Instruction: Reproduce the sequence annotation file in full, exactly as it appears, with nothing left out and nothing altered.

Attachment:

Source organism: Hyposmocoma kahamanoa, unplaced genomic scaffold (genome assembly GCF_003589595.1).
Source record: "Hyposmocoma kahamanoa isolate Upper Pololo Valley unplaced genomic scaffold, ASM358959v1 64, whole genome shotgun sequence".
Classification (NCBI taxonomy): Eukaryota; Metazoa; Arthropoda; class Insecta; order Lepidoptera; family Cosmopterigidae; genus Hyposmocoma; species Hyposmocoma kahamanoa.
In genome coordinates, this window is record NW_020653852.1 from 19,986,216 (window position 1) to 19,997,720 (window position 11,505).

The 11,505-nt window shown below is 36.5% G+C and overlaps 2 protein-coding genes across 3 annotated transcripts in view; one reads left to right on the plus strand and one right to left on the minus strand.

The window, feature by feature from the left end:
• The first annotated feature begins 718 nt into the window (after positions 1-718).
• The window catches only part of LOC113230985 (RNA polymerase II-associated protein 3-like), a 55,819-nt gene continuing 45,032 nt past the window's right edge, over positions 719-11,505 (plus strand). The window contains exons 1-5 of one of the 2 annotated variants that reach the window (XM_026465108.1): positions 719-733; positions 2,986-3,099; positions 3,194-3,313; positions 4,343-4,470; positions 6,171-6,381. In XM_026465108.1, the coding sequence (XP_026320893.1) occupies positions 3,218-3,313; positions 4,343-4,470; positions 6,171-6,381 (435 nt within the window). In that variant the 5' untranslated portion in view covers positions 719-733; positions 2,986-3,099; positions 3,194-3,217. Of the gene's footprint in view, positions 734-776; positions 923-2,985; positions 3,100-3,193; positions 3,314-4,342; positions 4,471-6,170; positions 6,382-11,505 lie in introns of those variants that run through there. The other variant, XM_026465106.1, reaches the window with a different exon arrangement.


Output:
Source organism: Hyposmocoma kahamanoa, unplaced genomic scaffold (genome assembly GCF_003589595.1).
Source record: "Hyposmocoma kahamanoa isolate Upper Pololo Valley unplaced genomic scaffold, ASM358959v1 64, whole genome shotgun sequence".
Classification (NCBI taxonomy): Eukaryota; Metazoa; Arthropoda; class Insecta; order Lepidoptera; family Cosmopterigidae; genus Hyposmocoma; species Hyposmocoma kahamanoa.
In genome coordinates, this window is record NW_020653852.1 from 19,986,216 (window position 1) to 19,997,720 (window position 11,505).

The 11,505-nt window shown below is 36.5% G+C and overlaps 2 protein-coding genes across 3 annotated transcripts in view; one reads left to right on the plus strand and one right to left on the minus strand.

The window, feature by feature from the left end:
• The first annotated feature begins 718 nt into the window (after positions 1-718).
• The window catches only part of LOC113230985 (RNA polymerase II-associated protein 3-like), a 55,819-nt gene continuing 45,032 nt past the window's right edge, over positions 719-11,505 (plus strand). The window contains exons 1-5 of one of the 2 annotated variants that reach the window (XM_026465108.1): positions 719-733; positions 2,986-3,099; positions 3,194-3,313; positions 4,343-4,470; positions 6,171-6,381. In XM_026465108.1, the coding sequence (XP_026320893.1) occupies positions 3,218-3,313; positions 4,343-4,470; positions 6,171-6,381 (435 nt within the window). In that variant the 5' untranslated portion in view covers positions 719-733; positions 2,986-3,099; positions 3,194-3,217. Of the gene's footprint in view, positions 734-776; positions 923-2,985; positions 3,100-3,193; positions 3,314-4,342; positions 4,471-6,170; positions 6,382-11,505 lie in introns of those variants that run through there. The other variant, XM_026465106.1, reaches the window with a different exon arrangement.